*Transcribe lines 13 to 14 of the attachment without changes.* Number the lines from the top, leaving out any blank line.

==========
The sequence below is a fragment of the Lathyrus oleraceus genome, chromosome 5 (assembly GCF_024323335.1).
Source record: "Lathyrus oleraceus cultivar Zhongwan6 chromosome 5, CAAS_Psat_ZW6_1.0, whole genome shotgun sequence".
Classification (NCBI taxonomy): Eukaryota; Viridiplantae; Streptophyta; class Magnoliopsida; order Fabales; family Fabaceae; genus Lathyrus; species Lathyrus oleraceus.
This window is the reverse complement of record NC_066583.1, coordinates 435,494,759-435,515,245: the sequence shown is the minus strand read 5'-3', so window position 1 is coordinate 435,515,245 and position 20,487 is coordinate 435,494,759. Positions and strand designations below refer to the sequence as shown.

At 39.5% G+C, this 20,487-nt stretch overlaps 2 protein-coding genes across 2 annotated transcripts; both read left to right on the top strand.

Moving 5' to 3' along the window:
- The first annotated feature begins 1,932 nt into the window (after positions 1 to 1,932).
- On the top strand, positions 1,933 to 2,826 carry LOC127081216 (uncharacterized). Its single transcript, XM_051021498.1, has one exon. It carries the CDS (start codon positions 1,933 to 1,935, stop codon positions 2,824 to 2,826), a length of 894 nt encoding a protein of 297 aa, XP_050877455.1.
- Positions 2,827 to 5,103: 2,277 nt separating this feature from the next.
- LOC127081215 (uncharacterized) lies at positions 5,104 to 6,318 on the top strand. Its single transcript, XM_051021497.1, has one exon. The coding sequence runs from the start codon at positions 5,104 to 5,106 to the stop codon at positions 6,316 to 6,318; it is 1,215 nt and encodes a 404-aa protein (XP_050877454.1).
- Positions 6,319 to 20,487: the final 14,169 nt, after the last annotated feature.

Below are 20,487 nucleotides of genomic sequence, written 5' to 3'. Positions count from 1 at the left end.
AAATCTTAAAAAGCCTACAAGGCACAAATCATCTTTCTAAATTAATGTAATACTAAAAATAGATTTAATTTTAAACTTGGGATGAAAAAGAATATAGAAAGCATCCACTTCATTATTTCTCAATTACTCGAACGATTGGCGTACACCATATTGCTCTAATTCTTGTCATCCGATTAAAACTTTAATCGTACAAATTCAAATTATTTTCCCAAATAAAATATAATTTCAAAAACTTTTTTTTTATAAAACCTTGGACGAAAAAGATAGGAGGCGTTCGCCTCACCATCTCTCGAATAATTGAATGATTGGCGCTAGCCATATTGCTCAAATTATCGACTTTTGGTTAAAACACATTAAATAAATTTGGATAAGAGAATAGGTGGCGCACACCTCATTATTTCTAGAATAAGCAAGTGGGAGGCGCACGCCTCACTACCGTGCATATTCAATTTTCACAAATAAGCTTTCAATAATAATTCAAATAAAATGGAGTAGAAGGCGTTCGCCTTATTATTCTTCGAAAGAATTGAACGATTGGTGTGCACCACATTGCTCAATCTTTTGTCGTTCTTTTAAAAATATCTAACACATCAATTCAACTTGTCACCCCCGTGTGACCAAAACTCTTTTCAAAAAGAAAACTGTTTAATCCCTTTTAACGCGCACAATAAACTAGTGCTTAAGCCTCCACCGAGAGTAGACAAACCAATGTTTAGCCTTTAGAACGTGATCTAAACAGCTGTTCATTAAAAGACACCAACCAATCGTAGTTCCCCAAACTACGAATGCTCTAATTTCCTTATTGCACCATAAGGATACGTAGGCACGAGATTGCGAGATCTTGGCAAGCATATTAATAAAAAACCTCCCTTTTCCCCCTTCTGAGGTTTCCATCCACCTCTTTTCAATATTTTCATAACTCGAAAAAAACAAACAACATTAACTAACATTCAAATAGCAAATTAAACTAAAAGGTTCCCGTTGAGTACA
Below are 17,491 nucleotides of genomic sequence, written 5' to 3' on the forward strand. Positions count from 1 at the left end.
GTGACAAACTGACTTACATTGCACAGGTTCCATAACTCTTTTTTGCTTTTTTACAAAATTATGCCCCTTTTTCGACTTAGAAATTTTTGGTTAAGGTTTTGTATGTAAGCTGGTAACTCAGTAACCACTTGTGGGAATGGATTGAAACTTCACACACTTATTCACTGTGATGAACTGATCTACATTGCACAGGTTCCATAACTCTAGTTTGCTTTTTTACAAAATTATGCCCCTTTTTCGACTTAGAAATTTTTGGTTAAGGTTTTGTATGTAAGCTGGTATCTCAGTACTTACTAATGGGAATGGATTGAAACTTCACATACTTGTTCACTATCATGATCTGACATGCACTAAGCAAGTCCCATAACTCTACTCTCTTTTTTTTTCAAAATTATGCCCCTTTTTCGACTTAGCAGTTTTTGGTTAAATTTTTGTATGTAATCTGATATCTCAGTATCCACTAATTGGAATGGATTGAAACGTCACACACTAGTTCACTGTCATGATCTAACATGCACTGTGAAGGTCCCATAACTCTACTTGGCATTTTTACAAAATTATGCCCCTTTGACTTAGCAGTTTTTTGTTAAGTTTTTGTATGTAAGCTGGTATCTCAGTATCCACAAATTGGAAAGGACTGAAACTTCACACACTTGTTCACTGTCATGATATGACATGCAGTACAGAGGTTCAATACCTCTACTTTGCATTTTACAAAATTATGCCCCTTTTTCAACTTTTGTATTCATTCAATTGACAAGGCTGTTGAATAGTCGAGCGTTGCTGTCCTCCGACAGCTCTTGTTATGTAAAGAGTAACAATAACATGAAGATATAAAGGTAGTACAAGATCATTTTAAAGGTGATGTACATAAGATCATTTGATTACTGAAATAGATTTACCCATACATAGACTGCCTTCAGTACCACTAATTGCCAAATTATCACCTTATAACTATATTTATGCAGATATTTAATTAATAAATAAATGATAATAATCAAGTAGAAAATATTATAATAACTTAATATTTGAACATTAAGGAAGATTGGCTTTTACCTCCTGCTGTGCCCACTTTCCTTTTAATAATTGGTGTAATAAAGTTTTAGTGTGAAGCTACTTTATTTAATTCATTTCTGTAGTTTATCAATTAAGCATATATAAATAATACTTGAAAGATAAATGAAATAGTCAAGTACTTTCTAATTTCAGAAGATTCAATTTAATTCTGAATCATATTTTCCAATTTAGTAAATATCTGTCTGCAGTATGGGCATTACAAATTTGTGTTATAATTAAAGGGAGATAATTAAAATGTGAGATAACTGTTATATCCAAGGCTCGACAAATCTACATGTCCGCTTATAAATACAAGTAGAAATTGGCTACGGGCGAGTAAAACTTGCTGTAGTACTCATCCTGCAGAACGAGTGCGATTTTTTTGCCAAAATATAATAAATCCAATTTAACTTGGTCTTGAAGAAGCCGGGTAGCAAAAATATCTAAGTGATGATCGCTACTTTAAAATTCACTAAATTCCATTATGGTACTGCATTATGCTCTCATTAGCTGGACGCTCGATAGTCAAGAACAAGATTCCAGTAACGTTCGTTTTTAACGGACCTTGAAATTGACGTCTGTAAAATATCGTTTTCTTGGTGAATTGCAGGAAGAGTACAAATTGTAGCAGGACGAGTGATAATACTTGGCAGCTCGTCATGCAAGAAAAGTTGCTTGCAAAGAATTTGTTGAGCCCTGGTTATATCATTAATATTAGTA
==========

AAATCTTAAAAAGCCTACAAGGCACAAATCATCTTTCTAAATTAATGTAATACTAAAAATAGATTTAATTTTAAACTTGGGATGAAAAAGAATATAGAAAGCATCCACTTCATTATTTCTCAATTACTCGAACGATTGGCGTACACCATATTGCTCTAATTCTTGTCATCCGATTAAAACTTTAATCGTACAAATTCAAATTATTTTCCCAAATAAAATATAATTTCAAAAACTTTTTTTTTATAAAACCTTGGACGAAAAAGATAGGAGGCGTTCGCCTCACCATCTCTCGAATAATTGAATGATTGGCGCTAGCCATATTGCTCAAATTATCGACTTTTGGTTAAAACACATTAAATAAATTTGGATAAGAGAATAGGTGGCGCACACCTCATTATTTCTAGAATAAGCAAGTGGGAGGCGCACGCCTCACTACCGTGCATATTCAATTTTCACAAATAAGCTTTCAATAATAATTCAAATAAAATGGAGTAGAAGGCGTTCGCCTTATTATTCTTCGAAAGAATTGAACGATTGGTGTGCACCACATTGCTCAATCTTTTGTCGTTCTTTTAAAAATATCTAACACATCAATTCAACTTGTCACCCCCGTGTGACCAAAACTCTTTTCAAAAAGAAAACTGTTTAATCCCTTTTAACGCGCACAATAAACTAGTGCTTAAGCCTCCACCGAGAGTAGACAAACCAATGTTTAGCCTTTAGAACGTGATCTAAACAGCTGTTCATTAAAAGACACCAACCAATCGTAGTTCCCCAAACTACGAATGCTCTAATTTCCTTATTGCACCATAAGGATACGTAGGCACGAGATTGCGAGATCTTGGCAAGCATATTAATAAAAAACCTCCCTTTTCCCCCTTCTGAGGTTTCCATCCACCTCTTTTCAATATTTTCATAACTCGAAAAAAACAAACAACATTAACTAACATTCAAATAGCAAATTAAACTAAAAGGTTCCCGTTGAGTACA
Below are 17,491 nucleotides of genomic sequence, written 5' to 3' on the forward strand. Positions count from 1 at the left end.